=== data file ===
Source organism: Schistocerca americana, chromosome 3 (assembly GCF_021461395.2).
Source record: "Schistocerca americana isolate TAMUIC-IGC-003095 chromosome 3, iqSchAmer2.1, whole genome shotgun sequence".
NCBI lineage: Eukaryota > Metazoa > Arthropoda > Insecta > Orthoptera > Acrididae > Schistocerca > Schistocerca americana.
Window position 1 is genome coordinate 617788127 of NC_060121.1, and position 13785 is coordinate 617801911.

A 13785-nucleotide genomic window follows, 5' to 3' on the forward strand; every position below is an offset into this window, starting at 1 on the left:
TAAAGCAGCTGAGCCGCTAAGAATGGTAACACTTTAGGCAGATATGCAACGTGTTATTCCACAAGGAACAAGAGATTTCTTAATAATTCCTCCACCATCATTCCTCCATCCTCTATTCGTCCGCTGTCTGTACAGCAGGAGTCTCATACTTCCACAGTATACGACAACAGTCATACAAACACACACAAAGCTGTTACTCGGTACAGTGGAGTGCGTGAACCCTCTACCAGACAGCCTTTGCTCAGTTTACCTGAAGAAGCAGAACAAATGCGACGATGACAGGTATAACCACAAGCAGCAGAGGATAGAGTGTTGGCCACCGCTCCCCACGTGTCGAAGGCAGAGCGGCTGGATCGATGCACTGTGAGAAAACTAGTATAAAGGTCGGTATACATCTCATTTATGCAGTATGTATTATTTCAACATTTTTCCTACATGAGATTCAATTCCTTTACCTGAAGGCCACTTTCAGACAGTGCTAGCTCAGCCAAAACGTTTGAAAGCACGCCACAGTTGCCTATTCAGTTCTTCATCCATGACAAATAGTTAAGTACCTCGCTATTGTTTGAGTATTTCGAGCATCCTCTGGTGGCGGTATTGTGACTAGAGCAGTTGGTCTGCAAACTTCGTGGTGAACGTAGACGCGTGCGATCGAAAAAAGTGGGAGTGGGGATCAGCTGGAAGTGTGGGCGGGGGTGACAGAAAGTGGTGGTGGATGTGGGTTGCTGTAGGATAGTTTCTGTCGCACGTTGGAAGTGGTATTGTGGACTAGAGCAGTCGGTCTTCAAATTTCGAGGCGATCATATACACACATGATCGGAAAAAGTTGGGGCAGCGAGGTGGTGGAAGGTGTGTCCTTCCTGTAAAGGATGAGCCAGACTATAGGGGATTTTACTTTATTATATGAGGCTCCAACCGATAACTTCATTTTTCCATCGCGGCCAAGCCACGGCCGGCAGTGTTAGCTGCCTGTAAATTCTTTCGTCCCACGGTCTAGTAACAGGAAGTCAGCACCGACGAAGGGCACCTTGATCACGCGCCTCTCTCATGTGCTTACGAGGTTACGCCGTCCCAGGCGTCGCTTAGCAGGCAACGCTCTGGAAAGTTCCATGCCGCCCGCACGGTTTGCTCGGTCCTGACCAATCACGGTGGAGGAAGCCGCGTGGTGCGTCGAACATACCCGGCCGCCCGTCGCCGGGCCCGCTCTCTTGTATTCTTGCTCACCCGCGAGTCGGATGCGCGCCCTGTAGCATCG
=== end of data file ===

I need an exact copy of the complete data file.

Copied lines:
Source organism: Schistocerca americana, chromosome 3 (assembly GCF_021461395.2).
Source record: "Schistocerca americana isolate TAMUIC-IGC-003095 chromosome 3, iqSchAmer2.1, whole genome shotgun sequence".
NCBI lineage: Eukaryota > Metazoa > Arthropoda > Insecta > Orthoptera > Acrididae > Schistocerca > Schistocerca americana.
Window position 1 is genome coordinate 617788127 of NC_060121.1, and position 13785 is coordinate 617801911.

A 13785-nucleotide genomic window follows, 5' to 3' on the forward strand; every position below is an offset into this window, starting at 1 on the left:
TAAAGCAGCTGAGCCGCTAAGAATGGTAACACTTTAGGCAGATATGCAACGTGTTATTCCACAAGGAACAAGAGATTTCTTAATAATTCCTCCACCATCATTCCTCCATCCTCTATTCGTCCGCTGTCTGTACAGCAGGAGTCTCATACTTCCACAGTATACGACAACAGTCATACAAACACACACAAAGCTGTTACTCGGTACAGTGGAGTGCGTGAACCCTCTACCAGACAGCCTTTGCTCAGTTTACCTGAAGAAGCAGAACAAATGCGACGATGACAGGTATAACCACAAGCAGCAGAGGATAGAGTGTTGGCCACCGCTCCCCACGTGTCGAAGGCAGAGCGGCTGGATCGATGCACTGTGAGAAAACTAGTATAAAGGTCGGTATACATCTCATTTATGCAGTATGTATTATTTCAACATTTTTCCTACATGAGATTCAATTCCTTTACCTGAAGGCCACTTTCAGACAGTGCTAGCTCAGCCAAAACGTTTGAAAGCACGCCACAGTTGCCTATTCAGTTCTTCATCCATGACAAATAGTTAAGTACCTCGCTATTGTTTGAGTATTTCGAGCATCCTCTGGTGGCGGTATTGTGACTAGAGCAGTTGGTCTGCAAACTTCGTGGTGAACGTAGACGCGTGCGATCGAAAAAAGTGGGAGTGGGGATCAGCTGGAAGTGTGGGCGGGGGTGACAGAAAGTGGTGGTGGATGTGGGTTGCTGTAGGATAGTTTCTGTCGCACGTTGGAAGTGGTATTGTGGACTAGAGCAGTCGGTCTTCAAATTTCGAGGCGATCATATACACACATGATCGGAAAAAGTTGGGGCAGCGAGGTGGTGGAAGGTGTGTCCTTCCTGTAAAGGATGAGCCAGACTATAGGGGATTTTACTTTATTATATGAGGCTCCAACCGATAACTTCATTTTTCCATCGCGGCCAAGCCACGGCCGGCAGTGTTAGCTGCCTGTAAATTCTTTCGTCCCACGGTCTAGTAACAGGAAGTCAGCACCGACGAAGGGCACCTTGATCACGCGCCTCTCTCATGTGCTTACGAGGTTACGCCGTCCCAGGCGTCGCTTAGCAGGCAACGCTCTGGAAAGTTCCATGCCGCCCGCACGGTTTGCTCGGTCCTGACCAATCACGGTGGAGGAAGCCGCGTGGTGCGTCGAACATACCCGGCCGCCCGTCGCCGGGCCCGCTCTCTTGTATTCTTGCTCACCCGCGAGTCGGATGCGCGCCCTGTAGCATCG